Who knew so much bad-bot activity was going on in the airline ticketing business?
In recent months, airlines have faced an uptick in nefarious activity by bad actors, a sign that this industry is ripe with information that can be used for monetary gain or to wreak havoc. The high-profile breaches at Cathay Pacific and British Airways have illuminated the industry’s struggle to prevent and mitigate cyber attacks, but customer data is not the only incentive for bad actors to attack airlines. Sheer profit is, however.
Questionable online travel agencies, travel aggregators, competitors and criminals are using malicious bots to conduct a variety of attacks on airline websites that result in online fraud, website downtime and loss of potential revenue. Unauthorized scraping damages look-to-book ratios and can result in increased fees.
Seat spinning attacks, in which bot operators hold airline seats at no cost for a period of time in order to resell for a higher fee, skew flight popularity and allow for outsider monetary gain. Loyalty program account takeovers, in which bots perform brute force credential stuffing attacks, allow nefarious actors to steal customers’ loyalty reward points.
In the first industry-specific study of the persistent damage caused by bad bot activity on airline websites, mobile apps and APIs, Distil Networks analyzed 7.4 billion requests from 180 domains (100 airlines) internationally during a 30-day period. This eWEEK Data Points article presents the top seven findings from the report.
Data Point No. 1: The airline industry is one of the most impacted by bad bots.
The average amount of bad bot traffic across all industries is 21.8 percent, and 94 of the 180 airline domains observed in this study exceed this average proportion of bad bot traffic. On 51 of the domains, bots accounted for more than 50 percent of all traffic—80 percent of these were from medium and large traffic sites. The domain identified as suffering from the highest proportion of bot traffic was a European airline—94.6 percent of its traffic was bots, while humans accounted for only 5.4 percent of its traffic.
Data Point No. 2: The bot arms race is rapidly advancing.
Some bots are easier than others to detect and block, depending on how sophisticated they are. In looking at simple, moderate and sophisticated bots, Distil found that nearly a third (31.4 percent) of bots on airlines were classified as sophisticated, while only 15.7 percent were simple. The remaining (52.9 percent) were classified as moderate.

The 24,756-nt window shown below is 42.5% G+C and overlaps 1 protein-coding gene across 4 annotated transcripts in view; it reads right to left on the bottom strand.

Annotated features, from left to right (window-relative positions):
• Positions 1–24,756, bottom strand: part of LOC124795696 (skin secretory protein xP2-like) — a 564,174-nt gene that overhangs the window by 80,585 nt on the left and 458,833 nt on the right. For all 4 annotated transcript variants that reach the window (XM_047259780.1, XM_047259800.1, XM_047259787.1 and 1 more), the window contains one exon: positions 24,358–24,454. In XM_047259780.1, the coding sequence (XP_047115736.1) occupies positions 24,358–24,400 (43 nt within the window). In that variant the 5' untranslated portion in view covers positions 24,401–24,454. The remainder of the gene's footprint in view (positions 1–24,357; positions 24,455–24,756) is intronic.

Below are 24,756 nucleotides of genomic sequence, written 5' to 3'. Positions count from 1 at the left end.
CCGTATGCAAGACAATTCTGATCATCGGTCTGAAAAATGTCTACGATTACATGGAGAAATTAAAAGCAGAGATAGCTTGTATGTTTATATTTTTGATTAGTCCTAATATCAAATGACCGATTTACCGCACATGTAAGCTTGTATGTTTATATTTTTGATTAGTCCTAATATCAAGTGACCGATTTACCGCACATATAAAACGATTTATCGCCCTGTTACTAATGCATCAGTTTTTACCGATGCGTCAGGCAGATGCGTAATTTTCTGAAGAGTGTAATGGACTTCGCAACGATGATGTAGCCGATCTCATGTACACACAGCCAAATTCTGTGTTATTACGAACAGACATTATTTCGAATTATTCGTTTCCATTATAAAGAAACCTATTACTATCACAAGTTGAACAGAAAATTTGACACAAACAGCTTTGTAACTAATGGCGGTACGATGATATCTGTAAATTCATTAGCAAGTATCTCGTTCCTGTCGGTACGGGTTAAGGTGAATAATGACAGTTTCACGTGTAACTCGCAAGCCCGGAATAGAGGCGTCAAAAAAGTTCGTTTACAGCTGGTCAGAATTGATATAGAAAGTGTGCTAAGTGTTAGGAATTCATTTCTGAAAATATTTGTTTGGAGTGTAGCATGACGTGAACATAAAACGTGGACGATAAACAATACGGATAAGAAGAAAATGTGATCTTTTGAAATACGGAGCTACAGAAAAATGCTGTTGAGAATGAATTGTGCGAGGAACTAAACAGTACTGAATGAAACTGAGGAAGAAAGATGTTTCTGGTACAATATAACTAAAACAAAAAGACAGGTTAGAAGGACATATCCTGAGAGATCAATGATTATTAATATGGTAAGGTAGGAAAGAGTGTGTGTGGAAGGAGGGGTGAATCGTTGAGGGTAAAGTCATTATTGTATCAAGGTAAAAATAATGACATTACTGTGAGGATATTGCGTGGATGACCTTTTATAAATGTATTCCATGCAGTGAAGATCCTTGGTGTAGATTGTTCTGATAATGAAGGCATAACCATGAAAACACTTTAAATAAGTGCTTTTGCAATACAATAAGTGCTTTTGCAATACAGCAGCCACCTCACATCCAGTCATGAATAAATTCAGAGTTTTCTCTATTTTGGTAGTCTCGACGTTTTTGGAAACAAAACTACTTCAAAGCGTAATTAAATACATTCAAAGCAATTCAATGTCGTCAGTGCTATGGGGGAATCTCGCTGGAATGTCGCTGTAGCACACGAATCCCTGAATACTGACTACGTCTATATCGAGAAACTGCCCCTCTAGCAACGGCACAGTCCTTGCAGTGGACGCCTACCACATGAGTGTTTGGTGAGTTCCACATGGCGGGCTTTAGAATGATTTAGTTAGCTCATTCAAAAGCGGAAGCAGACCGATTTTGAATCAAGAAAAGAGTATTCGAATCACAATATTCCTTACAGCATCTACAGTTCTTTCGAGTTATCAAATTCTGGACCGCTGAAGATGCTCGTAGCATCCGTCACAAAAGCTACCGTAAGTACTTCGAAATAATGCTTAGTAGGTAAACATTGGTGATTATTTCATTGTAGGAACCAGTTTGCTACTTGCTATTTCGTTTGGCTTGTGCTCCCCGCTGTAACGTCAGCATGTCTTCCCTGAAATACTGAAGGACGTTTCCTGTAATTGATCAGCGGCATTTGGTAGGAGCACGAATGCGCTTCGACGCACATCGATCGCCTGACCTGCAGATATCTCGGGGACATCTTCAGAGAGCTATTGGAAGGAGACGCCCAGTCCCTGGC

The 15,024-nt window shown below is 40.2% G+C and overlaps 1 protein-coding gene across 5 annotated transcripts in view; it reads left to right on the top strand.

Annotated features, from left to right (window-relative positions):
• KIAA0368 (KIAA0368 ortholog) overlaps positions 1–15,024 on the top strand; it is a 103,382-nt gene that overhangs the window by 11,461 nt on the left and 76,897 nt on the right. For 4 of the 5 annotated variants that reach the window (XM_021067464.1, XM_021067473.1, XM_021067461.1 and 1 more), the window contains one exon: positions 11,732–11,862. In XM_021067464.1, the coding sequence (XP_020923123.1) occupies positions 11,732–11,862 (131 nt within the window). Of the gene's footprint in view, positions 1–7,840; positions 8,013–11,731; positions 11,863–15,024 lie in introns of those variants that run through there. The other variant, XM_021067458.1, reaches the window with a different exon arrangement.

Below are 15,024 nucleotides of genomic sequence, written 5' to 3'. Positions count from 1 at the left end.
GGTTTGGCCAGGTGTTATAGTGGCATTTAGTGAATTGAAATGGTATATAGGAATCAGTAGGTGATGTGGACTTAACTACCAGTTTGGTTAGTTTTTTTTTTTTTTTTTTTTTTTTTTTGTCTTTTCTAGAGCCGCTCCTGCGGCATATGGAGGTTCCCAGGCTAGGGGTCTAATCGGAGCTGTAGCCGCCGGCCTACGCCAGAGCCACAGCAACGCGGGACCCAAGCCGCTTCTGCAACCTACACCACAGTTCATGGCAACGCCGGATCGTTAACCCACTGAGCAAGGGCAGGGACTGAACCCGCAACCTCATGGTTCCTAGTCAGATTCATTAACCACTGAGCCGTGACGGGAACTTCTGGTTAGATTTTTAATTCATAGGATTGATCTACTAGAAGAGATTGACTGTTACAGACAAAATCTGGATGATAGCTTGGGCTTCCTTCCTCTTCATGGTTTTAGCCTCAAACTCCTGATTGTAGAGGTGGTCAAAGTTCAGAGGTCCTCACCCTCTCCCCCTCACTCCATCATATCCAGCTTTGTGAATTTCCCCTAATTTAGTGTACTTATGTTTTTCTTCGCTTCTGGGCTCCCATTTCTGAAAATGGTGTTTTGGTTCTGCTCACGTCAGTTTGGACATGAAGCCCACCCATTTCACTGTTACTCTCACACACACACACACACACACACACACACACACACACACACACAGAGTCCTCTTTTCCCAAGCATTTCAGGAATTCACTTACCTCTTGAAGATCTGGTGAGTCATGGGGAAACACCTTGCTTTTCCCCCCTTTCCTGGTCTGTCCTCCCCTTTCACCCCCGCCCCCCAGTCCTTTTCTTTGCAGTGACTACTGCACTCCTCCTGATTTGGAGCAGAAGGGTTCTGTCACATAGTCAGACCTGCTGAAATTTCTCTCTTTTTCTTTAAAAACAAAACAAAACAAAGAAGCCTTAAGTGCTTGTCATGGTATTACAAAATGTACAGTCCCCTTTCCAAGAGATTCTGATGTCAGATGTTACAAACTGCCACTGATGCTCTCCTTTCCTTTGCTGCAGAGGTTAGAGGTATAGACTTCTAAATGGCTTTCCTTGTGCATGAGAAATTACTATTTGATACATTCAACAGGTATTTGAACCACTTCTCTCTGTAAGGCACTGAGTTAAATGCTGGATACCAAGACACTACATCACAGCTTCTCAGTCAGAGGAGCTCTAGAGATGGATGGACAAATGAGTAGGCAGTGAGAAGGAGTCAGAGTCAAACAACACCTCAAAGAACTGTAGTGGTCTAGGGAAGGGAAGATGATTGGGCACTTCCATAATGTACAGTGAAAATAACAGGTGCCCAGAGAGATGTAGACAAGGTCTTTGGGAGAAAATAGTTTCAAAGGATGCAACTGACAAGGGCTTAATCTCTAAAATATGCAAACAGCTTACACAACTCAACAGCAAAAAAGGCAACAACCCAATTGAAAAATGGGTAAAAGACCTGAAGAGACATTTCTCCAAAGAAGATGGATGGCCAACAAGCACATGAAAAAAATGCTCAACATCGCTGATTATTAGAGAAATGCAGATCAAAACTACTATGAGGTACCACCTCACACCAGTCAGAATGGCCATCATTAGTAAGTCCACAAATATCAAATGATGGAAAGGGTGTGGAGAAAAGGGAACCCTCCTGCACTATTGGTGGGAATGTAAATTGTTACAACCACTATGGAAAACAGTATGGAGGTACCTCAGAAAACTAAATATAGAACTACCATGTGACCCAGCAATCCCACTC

The sophistication level of bots on airlines is significantly higher than previously seen in Distil’s 2018 Bad Bot Report – Distil observed an rise in sophisticated bots from 19.7 percent in to 31.4 percent in less than six months. This increase is a sign of the ongoing arms race between bot operators and bot detection technology. Once bots are detected and blocked, the challenge to the bot operator is to create another bot to achieve the same goal. Because the financial viability of unauthorized OTAs and aggregators is based upon bots scraping airline data, the cycle continues ad infinitum.
Data Point No. 3: Bad bot user agents: Mobile vs. desktop.
10.5 percent of bots on airlines identify as a user agent from a mobile device. The rest all claim a user agent associated with a desktop browser. While this proportion of mobile impersonators is currently small, it is consistently growing and this trend is expected to continue.
Data Point No. 4: Top self-reporting browsers.
Across all airlines, bad bots identified themselves as one of 270 unique user agents. However, almost half (48.9 percent) of all bad bots claim to be Chrome. This shows that bots are attempting to hide in plain sight by impersonating the most popular browser. Firefox at 15.5 percent and Safari at 13.9 percent are the distant second and third. Mobile browsers, Android and Safari Mobile occupy the fourth- and sixth-most- popular user agent for bots.
Data Point No. 5: Most bad bots on airline domains originate in the U.S., Singapore and China.
The U.S. is the leading origin of bad bots on airlines, responsible for 25.6 percent of this traffic. Singapore is in second place with 15.2 percent and China is third with 11.5 percent. Reflecting the global distribution of airlines, OTAs and aggregators, the number of countries hosting bot traffic is high and is spread out across every region of the world.
Data Point No. 6: Airline bot attacks are most likely to happen on Fridays.
The consistency of bad bot traffic on airlines is noticeable when examining the data by day of the week. Bots work around the clock, every day of the week. In general, they are consistent in volume every day except for Friday, when there is a peak of bad bot traffic at 18.2 percent. This is explained by some airlines offering discounts on fares on Friday’s and bots increasing activity to gather any new information.
Data Point No. 7: Most popular automated tools detected on airlines.
Of the bad bots identified as an automated tool, a generic automation framework (WebDriver) was the most popular, accounting for 46 percent of those detected. Different versions of Selenium also saw significant usage—Selenium “Firefox” with 18.4 percent and Selenium “Chrome” with 7.1 percent.
Mobile tools were also detected. Mobile debuggers accounted for 11.9 percent of automated tools, and mobile emulators were 1.2 percent, which further indicates the increasingly prevalent role that mobile bots play in attacks on airline websites.